Photo courtesy of Tessa Bianchi

Volunteering during a pandemic

Students continue to serve, despite COVID-19 limits

It was a summer day and junior Tessa Bianchi and her family were delivering sandwiches through Caring and Sharing Hands. As they were pulling up to St. Peter’s Catholic Church in Mendota Heights, there was a little kid that said she didn’t like turkey sandwiches so Bianchi and her family made a peanut butter sandwich for that little girl every week. They eventually brought all the kids peanut butter sandwiches. “It was fun to see them get all excited about [them],” said Bianchi.

Helping the community by volunteering looks a lot different these days than it did even a year ago because of COVID-19. People’s needs are still present and making sure they are met is important, however, non profit organizations are reporting larger needs but with less help. According to a study done by Fidelity Charitable, the New York Times reported that “two-thirds of all volunteers had either decreased or stopped their volunteering because of the pandemic.”

All students will be participating in virtual Cultural Field Experience (CFE) projects this year with their advisory. 

“There’s a lot of doors that have opened to creative ways of serving that I think normally wouldn’t be an option,” said Cultural Immersion Director Jessa Anderson. “I think that this year has given the opportunity for students to really take ownership and say we’re really excited about this or we really love working with kids so as a group, let’s come up with this idea or project.”

People across the globe are experiencing troubling and uncertain feelings during the pandemic. Recognizing this and acting in a way that can help, is only beneficial.

“There’s so many needs still that need to be met, a lot of people that still need to be interacted with and be in relationships and people that are in isolation that need to just have other people to talk to,” said Anderson.

Minnehaha students will have the chance to participate in helping the community through projects that the service interns, students that put together opportunities for other students to serve, are setting up. In November, they hosted a food drive for local food shelves. After Thanksgiving until Christmas, students can participate in Neighbor’s Adopt-A-Family Holiday Gift Program. Students can be paired with a child and drop their gift off at the Upper School between December 7-11th. These are just a couple ways that serving can happen during the season of COVID-19.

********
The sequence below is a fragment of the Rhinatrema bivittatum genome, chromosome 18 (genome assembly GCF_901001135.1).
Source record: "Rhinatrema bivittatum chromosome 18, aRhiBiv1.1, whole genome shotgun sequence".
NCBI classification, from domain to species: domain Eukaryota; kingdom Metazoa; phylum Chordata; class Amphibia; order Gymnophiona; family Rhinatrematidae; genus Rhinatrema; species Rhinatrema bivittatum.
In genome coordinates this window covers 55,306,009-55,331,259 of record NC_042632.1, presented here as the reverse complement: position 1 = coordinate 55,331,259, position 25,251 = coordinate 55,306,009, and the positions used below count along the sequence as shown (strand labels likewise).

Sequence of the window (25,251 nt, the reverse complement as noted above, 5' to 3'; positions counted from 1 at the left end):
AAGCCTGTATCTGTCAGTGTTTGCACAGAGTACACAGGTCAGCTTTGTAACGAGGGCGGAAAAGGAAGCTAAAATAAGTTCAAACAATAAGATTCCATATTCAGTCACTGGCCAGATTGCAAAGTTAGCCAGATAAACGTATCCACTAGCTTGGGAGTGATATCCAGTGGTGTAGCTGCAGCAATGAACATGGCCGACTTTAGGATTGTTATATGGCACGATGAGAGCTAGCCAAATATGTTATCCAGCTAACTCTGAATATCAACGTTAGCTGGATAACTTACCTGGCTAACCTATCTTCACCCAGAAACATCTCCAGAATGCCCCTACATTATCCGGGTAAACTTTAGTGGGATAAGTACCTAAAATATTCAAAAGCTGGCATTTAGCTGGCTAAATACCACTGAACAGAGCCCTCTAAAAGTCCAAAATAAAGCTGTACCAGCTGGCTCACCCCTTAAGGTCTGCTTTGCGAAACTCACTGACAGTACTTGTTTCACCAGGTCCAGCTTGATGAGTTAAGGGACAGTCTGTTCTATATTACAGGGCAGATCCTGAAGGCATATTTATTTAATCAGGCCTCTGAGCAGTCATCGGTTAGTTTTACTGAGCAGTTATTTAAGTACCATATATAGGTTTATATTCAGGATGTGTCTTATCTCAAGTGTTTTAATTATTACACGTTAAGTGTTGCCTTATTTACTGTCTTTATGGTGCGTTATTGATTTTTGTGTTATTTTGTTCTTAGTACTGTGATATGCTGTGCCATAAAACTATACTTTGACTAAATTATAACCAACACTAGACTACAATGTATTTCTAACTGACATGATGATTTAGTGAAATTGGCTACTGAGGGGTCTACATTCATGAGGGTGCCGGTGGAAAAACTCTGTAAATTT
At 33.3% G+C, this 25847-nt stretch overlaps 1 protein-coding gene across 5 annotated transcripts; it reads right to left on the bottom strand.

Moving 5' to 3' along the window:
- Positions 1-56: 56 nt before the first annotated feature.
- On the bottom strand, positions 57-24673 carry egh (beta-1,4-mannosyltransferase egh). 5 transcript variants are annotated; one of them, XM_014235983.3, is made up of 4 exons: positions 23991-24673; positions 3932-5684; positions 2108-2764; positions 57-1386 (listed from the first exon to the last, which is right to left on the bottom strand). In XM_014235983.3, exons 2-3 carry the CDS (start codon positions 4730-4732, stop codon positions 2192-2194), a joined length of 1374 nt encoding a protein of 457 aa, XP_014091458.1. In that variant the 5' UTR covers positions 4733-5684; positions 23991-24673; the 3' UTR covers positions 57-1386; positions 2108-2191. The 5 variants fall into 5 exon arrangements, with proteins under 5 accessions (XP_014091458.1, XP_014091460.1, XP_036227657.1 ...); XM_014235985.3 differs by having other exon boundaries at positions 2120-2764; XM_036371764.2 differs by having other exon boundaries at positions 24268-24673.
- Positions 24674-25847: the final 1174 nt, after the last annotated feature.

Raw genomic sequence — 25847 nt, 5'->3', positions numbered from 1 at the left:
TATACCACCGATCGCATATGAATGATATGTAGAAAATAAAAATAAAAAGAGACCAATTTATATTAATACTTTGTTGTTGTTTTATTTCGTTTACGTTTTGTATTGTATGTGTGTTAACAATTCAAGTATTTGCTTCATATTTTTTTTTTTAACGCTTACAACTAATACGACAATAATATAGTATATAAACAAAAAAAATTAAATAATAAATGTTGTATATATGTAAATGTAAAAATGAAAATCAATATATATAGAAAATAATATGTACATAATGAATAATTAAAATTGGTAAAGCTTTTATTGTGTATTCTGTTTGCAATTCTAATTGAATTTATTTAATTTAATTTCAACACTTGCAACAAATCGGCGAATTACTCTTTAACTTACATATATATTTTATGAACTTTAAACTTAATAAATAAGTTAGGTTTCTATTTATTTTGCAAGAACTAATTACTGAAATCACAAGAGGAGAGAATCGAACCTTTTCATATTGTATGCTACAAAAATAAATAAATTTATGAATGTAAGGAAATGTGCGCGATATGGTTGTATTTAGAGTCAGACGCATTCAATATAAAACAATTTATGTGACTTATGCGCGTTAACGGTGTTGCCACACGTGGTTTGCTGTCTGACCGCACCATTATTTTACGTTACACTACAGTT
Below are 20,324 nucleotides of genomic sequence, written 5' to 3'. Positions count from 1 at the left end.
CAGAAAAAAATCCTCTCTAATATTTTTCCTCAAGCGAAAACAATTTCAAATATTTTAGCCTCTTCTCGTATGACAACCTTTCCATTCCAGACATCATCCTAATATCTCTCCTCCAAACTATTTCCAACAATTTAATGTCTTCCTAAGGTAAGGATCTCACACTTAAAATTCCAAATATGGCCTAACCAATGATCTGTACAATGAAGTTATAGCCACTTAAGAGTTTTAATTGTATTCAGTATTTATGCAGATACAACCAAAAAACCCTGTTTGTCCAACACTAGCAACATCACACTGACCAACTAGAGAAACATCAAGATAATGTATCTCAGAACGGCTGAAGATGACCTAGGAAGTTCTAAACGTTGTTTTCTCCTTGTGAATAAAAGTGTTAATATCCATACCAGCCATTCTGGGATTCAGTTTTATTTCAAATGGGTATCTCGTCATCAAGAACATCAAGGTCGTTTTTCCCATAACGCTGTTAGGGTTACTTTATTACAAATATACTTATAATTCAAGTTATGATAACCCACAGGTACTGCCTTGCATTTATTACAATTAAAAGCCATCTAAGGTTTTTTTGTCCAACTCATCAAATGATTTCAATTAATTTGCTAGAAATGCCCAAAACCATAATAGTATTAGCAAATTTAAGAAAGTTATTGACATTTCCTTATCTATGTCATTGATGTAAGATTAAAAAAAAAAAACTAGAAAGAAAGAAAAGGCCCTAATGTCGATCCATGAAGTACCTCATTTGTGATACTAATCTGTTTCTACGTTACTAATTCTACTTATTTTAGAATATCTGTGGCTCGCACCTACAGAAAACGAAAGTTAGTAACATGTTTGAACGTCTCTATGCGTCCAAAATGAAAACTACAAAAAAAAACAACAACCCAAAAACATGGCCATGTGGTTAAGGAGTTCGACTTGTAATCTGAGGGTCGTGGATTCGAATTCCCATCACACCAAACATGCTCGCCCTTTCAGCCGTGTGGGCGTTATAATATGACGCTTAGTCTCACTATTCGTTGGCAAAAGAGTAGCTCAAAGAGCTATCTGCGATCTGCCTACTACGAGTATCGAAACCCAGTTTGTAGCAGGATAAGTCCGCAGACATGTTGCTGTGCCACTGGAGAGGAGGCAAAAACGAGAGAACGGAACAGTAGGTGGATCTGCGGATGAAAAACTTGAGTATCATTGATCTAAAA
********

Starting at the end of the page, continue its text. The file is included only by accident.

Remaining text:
“We have a bunch of really exciting projects coming up. We’ve been working on coming up with the angel tree…for Christmas and now that we are going online it’s going to be a lot tougher, but we’re still going to pull it off,” said Bianchi, a service intern for the 2020-21 school year.

The Neighbor’s Adopt-A-Family Holiday Gift Program is a “virtual Christmas tree where you’re able to sponsor/adopt a family for their different present needs,” said senior service intern Arielle Pickerign.

“A lot of sites that have in person volunteers have lost volunteers due to COVID because it’s just a higher risk population that can’t be in person and serving,” said Anderson.

COVID-19 has made virtual volunteering the main method used by organizations.

“I’ve been able to do some things with donations online and making food packages for people to send out,” said Bianchi.

There are still many ways to get involved in service during this time. Whether students donate or participate virtually, they will still make a difference in many people’s lives.


About Jordan Erickson

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